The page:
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Literature / Lady Susan

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"Frederica shall be Sir James's wife before she quits my house, and she may whimper, and the Vernons may storm, I regard them not. I am tired of submitting my will to the caprices of others; of resigning my own judgment in deference to those to whom I owe no duty, and for whom I feel no respect. I have given up too much, have been too easily worked on, but Frederica shall now feel the difference."

In 1871, Jane Austen's nephew James Edward Austen-Leigh published a 2nd edition of his biography of his aunt, including fragments of unfinished works and one previously unpublished brief Epistolary Novel. The untitled text is theorized to have been completed around 1805. Austen-Leigh titled it Lady Susan, and the eponymous Rich Bitch is to her story what Heathcliff is to Wuthering Heights — a conniving, selfish, amoral Villain Protagonist who causes misery and strife for everyone who comes in contact with her, except with no Freudian Excuse and zero redeeming qualities.

Received a film adaptation in 2016 that was, oddly enough, titled Love and Friendship (and, of course, has nothing to do with Love and Freindship).


The novel provides examples of:

  • Accomplice by Inaction: With the exception of Catherine Vernon, everyone lets Lady Susan hurt and abuse her poor woobtastic daughter, because they are blinded by the mother's charm and filmsy justification, being subjects of her manipulation and sometimes even her Unwitting Pawn. They are mostly forgiven by Frederica and Catherine in the end.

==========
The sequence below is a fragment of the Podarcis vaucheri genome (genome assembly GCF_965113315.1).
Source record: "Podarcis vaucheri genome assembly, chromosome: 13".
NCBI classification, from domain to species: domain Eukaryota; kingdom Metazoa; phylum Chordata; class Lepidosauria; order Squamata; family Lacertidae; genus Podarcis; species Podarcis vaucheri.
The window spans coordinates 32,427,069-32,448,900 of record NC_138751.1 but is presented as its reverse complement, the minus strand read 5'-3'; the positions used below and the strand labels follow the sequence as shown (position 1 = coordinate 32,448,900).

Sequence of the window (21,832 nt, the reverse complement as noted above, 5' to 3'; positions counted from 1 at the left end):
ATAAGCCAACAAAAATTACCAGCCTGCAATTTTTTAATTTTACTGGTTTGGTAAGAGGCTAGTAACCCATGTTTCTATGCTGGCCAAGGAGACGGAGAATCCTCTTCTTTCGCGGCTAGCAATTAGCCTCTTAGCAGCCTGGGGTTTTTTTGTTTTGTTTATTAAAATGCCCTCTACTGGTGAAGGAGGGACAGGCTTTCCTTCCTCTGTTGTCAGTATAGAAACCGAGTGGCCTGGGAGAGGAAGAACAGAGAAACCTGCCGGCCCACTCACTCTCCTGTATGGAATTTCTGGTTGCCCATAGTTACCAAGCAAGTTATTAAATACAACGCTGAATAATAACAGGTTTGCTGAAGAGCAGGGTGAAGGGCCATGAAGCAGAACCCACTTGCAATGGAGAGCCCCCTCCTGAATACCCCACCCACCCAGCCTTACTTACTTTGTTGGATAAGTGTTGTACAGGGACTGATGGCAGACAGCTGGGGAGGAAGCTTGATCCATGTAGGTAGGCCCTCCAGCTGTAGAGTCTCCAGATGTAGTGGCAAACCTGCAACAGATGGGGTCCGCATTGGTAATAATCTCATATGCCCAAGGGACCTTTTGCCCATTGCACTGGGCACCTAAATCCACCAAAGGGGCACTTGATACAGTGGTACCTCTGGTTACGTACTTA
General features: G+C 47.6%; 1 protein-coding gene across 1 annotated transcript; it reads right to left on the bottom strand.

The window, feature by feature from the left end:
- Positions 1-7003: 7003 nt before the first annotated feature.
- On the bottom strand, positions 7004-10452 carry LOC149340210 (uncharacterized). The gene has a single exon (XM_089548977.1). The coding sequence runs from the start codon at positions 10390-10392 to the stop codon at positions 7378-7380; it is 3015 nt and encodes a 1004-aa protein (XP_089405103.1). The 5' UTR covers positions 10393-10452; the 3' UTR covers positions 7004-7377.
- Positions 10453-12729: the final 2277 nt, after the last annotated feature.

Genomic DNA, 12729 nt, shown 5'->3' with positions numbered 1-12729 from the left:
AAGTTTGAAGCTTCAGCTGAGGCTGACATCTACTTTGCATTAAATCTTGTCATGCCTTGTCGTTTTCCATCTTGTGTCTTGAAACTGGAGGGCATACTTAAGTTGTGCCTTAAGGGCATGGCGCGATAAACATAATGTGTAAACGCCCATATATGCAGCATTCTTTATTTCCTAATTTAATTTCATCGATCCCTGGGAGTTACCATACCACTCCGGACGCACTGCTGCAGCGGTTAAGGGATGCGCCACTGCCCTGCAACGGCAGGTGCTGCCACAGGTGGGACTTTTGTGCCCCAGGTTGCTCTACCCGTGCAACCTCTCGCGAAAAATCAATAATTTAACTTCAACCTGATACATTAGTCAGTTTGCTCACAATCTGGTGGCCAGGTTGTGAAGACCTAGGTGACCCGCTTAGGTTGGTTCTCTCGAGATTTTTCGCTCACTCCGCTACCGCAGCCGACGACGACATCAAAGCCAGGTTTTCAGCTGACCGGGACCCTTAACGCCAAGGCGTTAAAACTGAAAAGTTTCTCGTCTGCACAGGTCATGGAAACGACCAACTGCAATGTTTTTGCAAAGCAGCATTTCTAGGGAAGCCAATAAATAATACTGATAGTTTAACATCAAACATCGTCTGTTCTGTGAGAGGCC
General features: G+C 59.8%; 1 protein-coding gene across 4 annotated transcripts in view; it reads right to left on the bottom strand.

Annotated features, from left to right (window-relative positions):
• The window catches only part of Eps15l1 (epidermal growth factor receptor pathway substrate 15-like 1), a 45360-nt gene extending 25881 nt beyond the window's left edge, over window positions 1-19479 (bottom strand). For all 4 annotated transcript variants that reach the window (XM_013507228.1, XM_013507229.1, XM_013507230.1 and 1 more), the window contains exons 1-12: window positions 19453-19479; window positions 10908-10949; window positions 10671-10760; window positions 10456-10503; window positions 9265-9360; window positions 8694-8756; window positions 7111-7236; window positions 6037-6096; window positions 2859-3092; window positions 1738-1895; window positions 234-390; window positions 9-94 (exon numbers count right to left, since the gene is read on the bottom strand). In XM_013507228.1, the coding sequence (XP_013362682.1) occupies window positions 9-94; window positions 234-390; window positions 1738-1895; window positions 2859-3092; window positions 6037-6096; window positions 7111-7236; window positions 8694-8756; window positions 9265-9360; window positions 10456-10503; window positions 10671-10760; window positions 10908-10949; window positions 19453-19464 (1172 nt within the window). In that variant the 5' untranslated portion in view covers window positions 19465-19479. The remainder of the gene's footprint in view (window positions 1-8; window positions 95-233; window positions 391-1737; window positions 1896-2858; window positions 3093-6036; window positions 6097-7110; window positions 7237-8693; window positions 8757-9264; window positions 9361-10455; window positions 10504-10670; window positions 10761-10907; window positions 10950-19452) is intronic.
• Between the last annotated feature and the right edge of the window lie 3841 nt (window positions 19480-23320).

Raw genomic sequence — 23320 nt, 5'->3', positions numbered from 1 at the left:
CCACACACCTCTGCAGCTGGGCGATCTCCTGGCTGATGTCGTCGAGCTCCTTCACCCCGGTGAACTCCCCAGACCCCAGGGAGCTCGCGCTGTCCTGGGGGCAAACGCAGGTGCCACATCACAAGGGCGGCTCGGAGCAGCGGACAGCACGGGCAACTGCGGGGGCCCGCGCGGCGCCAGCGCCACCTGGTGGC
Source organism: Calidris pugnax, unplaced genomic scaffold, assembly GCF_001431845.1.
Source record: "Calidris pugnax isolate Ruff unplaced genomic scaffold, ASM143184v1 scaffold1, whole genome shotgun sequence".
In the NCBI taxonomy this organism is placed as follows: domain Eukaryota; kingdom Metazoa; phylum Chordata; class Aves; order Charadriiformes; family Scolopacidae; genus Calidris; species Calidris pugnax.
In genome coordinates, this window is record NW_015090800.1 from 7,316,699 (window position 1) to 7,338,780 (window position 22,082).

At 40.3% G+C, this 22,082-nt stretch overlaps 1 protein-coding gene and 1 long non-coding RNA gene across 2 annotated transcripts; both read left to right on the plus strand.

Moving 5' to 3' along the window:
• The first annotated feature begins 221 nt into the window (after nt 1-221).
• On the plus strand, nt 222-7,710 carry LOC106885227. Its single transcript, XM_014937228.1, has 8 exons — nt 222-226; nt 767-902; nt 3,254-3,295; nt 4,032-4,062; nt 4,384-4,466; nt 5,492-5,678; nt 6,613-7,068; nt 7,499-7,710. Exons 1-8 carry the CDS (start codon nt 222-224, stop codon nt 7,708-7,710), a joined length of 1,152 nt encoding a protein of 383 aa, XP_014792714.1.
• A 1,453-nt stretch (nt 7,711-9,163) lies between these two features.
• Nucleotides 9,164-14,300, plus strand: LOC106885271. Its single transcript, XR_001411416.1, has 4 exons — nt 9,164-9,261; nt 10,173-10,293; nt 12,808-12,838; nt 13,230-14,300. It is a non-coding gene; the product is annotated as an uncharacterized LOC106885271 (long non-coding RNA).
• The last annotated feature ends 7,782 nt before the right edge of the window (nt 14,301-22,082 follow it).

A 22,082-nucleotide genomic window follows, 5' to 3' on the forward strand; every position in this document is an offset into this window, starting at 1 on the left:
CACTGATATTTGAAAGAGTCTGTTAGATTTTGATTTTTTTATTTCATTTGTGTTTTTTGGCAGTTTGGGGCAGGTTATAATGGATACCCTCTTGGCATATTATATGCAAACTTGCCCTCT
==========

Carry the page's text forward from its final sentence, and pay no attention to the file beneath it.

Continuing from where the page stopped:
• Bittersweet Ending: Frederica is freed from her mother and eventually marries Reginald, but Alicia and Lady Susan plan to goad Mrs. Mainwaring's nerves into killing her as quickly as possible, and Lady Susan's schemes against the marriage of Sir James and Miss Mainwaring succeed.
  • Bookworm: Frederica
  • Calling the Old Man Out: Catherine briefly calls Lady Susan out for her mistreatment of her daughter in Letter 24.
  • Canon Foreigner: Mrs. Cross, Lady Susan's companion, in Love & Friendship.
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  • The Ditz: Sir James. The adaptation takes this Up to Eleven.
  • Exact Words: Lady Susan forbids Frederica from telling her aunt and uncle about her hatred of Sir James or asking them for help... but she never forbade her from turning to Reginald de Courcy for help.
    • Since Mr. Johnson forbids Lady Susan from staying in his house during his pending trip to Bath, Alicia finds accommodations for her friend nearby and plans for them to spend all their time together, "for I consider my promise to Mr. Johnson as comprehending only (at least in his absence) your not sleeping in the house."
  • Gone Horribly Right: Lady Susan wanted to tell Reginald to keep his distance for awhile in a way that would make him love her all the more. She succeeded so well that he showed up at her house in town right before her other boyfriend was due to arrive.
  • Have a Gay Old Time: Sir James has been "making love" to Maria Mainwaring, Lady Susan suspects her daughter of "making love" to Reginald, and of course there is a lot of "intercourse" going on.
  • Hero with Bad Publicity: Frederica, thanks to her mother.
  • Hidden Depths: Frederica's rebellious streak.
  • Hooked Up Afterwards: Frederica and Reginald; Lady Susan and Sir James.
  • Hope Spot: Letter 23.